Time's Trump cover is another false flag conspiracy theory
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When it comes to conspiracy theories, the one being pushed on Twitter surrounding Time’s Person of the Year is as intentionally hilarious as it comes.

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Magazine cover art can be tricky business, particularly as it pertains to Time Magazine. The "M" in Time, which is slightly right-of-center for continuity purposes (magazine titles are almost always perfectly centered), oftentimes produces a "devil horns" effect to some who see only what they want to see.

But here's the thing: The "horns effect" has happened many times in the past to those on both sides of the aisle.

Time has heard the complaints and is responding thusly:

"Given the shape of the letter "m" in the magazine's name and its location on the cover, many other subjects in the past have also appeared to sprout extra features," the magazine stated.

"Any resemblance to cats, bats or devil horns is entirely coincidental."

Time has also since decided to showcase a gallery of past Person of the Year covers on its website to show that Trump — who hasn't complained about the cover nor bought into any conspiracy on this — isn't the only one to get the unintentional horns treatment.

The gallery includes covers showing Hillary ClintonHillary Diane Rodham ClintonNo, the polls aren't wrong — but you have to know what to look for How to shut down fake Republican outrage over 'spying' on Trump More than 200,000 Wisconsin voters will be removed from the rolls MORE, Bill ClintonWilliam (Bill) Jefferson ClintonCNN's Cuomo promotes 'Dirty Donald' hashtag, hits GOP for 'loyalty oath' to Trump Whether a rule is cruel or kind, regulatory analysis shines a light Moderate or left of center — which is better for Democrats in 2020? MORE, Pope Francis, Margaret Thatcher, Prince Charles, Saddam Hussein and Jesus.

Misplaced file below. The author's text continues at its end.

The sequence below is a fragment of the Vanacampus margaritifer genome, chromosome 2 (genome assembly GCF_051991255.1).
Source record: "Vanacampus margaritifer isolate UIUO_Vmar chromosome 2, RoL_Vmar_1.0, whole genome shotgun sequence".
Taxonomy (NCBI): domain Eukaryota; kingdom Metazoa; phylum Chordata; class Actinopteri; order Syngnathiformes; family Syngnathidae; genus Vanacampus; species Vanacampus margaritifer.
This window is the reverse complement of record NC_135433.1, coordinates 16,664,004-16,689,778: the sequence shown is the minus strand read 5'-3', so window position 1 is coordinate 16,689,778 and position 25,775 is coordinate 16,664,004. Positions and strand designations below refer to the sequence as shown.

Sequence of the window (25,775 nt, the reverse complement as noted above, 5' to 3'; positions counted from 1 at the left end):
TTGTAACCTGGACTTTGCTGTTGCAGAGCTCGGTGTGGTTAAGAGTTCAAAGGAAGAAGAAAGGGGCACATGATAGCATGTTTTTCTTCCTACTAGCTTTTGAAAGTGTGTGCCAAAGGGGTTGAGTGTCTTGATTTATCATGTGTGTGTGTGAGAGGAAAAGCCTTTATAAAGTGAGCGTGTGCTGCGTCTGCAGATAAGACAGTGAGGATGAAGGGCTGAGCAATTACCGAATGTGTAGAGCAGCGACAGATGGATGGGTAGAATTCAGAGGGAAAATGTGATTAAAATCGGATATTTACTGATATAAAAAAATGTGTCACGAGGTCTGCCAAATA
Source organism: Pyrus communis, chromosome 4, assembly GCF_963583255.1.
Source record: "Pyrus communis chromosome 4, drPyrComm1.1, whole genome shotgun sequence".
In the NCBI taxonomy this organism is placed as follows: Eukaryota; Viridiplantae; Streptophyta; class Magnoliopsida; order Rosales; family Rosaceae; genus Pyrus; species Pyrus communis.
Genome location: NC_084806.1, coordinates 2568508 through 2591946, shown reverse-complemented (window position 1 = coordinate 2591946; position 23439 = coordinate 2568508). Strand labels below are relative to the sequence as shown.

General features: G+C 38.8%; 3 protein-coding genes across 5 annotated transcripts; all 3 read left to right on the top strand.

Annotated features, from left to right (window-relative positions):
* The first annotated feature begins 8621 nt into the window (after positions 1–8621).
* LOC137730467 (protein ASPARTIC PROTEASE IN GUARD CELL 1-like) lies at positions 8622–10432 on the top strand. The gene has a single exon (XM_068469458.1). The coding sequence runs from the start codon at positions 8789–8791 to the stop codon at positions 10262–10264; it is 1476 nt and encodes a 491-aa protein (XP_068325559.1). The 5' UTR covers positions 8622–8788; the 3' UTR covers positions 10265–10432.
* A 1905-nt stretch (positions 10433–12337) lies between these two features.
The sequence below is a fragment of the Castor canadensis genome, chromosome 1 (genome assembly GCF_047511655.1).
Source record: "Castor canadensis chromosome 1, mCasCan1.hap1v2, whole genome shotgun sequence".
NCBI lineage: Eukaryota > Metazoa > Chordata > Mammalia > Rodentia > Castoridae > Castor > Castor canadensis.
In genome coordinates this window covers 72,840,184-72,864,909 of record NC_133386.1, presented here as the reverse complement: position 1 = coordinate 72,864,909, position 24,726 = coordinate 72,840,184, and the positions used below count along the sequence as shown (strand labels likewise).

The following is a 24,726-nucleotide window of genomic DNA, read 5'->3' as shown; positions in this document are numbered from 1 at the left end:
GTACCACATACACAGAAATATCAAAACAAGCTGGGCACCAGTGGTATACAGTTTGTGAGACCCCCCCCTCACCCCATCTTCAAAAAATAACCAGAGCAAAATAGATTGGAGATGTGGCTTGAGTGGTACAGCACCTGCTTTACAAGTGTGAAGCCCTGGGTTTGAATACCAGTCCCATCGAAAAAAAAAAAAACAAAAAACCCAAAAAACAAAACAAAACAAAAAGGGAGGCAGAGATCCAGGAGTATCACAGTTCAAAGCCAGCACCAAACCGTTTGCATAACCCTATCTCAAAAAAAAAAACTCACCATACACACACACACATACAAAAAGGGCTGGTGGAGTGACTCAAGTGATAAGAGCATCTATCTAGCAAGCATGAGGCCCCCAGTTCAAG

Another fun conversation making the rounds regards Trump receiving the same award as Hitler and Stalin, which, of course, means equating the president-elect with arguably two of the most horrible people in human history who killed tens of millions of innocent people.

The usual suspects that somehow are considered media members did their best to offer up their own version of fake news as a result:

To be clear, the Time Person of the Year Award is an annual exercise in misleading the public. That's no fault of Time, of course, but the perception around awards in general almost always having a positive connotation.

But the magazine has been steadfast with its criteria for consideration of nominees (paraphrasing): the award goes not to who the best person of the year is, not the most altruistic or inspiring or most morally upstanding.

Instead, it’s all about who or what had the biggest impact and wielded the most influence on world events and news cycles in that particular year.

And if anyone but Trump didn't win given the story of a controversial, provocative, polarizing, sometimes reckless businessman with no political experience defying all expectations by becoming leader of the free world in 2016, Time would likely have to retire the award.

"It's a great honor. It means a lot. Especially with me growing up reading Time magazine," said Trump to NBC's Matt Lauer.

"It's a very important magazine. I've been lucky enough to be on the cover many times this year — and last year. But I consider this a very, very great honor."

We've heard much about fake news and conspiracy theories lately.

Chalk this up as one more crisis fueled by the Wild West that is social media that is nothing more than a mere consequence.

Joe Concha is a media reporter for The Hill

The views expressed by Contributors are their own and are not the views of The Hill